Freelance Alan Moore impersonator
Yes on both counts.Have you played Remember Tomorrow? If so any chance you could start a new thread to say how you found it?
I've played three one-shots of RT so far, as well as the opening scenes of a PbP game, and have had largely positive experiences with it. The things I think worked best are:
- Everyone I've played with has been able to pick up the background and mechanics really quickly. I've just had to spend a couple of minutes talking about the influences, then lead by example with the opening scenes, and it's clicked immediately for most players (except for a couple of aspects, mentioned below). Also, it requires no preparation, which is something I really appreciate in a game these days.
- It's fast-moving and vicious. While it's not explicitly a competitive game in the way that, say, Agon or Contenders are, you are working to achieve a goal for your character in the face of serious opposition presented by the other players. The whole setup of desperate people trying to overcome grim situations gives RT a nice film noir feel.
- The mechanics are elegant and really work towards creating something that feels like a literary cyberpunk story. Gaining Positive Conditions for winning conflicts or Negative ones for losing pushes things in all sorts of interesting directions: I may decide that I want a conflict where my character beats up the corrupt cop on his tail and takes his gun and badge, so I state that I'm after the PCon of Armed to reflect this. When we roll the dice, though, I lose, and you decide that you want to give me the NCon of Trapped to reflect being arrested and thrown in a holding cell. I suddenly need to sort this out before the Condition gets used against me to screw with my stats or successes in a conflict.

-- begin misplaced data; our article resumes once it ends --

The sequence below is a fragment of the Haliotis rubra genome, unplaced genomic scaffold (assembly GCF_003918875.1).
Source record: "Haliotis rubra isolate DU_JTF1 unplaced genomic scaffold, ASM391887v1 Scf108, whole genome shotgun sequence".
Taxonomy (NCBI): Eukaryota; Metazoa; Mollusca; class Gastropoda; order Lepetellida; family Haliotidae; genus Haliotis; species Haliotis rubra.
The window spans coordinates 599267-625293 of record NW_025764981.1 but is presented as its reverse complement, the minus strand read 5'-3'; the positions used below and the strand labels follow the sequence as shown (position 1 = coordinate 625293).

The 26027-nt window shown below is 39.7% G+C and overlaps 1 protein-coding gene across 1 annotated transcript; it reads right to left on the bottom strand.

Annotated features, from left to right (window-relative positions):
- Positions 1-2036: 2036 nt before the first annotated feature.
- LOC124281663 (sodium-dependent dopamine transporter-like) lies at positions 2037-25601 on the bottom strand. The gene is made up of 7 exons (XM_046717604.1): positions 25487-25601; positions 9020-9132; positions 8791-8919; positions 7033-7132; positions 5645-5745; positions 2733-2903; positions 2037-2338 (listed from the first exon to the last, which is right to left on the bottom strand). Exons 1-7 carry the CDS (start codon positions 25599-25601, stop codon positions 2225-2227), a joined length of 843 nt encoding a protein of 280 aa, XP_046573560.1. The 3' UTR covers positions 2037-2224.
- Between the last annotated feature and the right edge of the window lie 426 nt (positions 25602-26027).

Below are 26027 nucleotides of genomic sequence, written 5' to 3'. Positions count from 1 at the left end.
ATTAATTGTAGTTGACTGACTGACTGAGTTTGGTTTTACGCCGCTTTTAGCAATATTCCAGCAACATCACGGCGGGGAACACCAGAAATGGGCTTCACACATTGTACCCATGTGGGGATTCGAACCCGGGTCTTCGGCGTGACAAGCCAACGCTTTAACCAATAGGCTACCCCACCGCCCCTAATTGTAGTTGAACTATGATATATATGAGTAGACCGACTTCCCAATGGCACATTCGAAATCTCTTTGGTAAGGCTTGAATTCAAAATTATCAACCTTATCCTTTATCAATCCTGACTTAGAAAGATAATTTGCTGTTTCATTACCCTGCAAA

- There are plenty of random tables to roll on for inspiration, for anything from character backgrounds to how someone falls when they're shot. None of these are mandatory, but they can help a lot when you're stuck for ideas.
- Having a shared pool of opponents, in the form of factions or unassigned player characters, means that when it's your turn to play the Controller role (GM) you have a wide choice of opponents you can use to drop someone else in the shit. Again, this helps a lot with inspiration. Between this and the tables, I've not yet seen a game stall while someone gropes around for an idea, which is a strong selling point in a zero-prep, GMless game.
There are a couple of things I've seen cause players to stumble:
- The Controller always sets up the scene, and this is usually a Face-Off scene, where they use a Faction or character to cause trouble for another player's character. This means that as a player, the only chances you get to advance your character's goal are in reaction to the trouble that's being thrown at you. In play, this is actually really cool, as it really adds to the feeling of desperate people trying to claw any success they can from a grim situation, but it can seem a bit counter-intuitive at first.
- Similarly, players can be thrown by the fact that the loser always narrates any conflicts. When you win, you get to decide what mechanical rewards you get, including gaining Positive Conditions or inflicting Negative ones on your opponent, and between this and the fact that you've stated a goal for the conflict, you have a lot of influence on what happens, but the detail of how your character succeeds is always down to someone else. This has tripped up players in all the games I've played.
All in all, Remember Tomorrow is the most entertaining game I've bought this year (in the interests of full disclosure, Gregor Hutton is a friend of mine, but I'm pretty sure I'd feel the same way if I had no idea who he was). My only frustration is that it's really designed for campaign play, and I've only had the opportunity to play one-shots, but I hope to rectify that soon.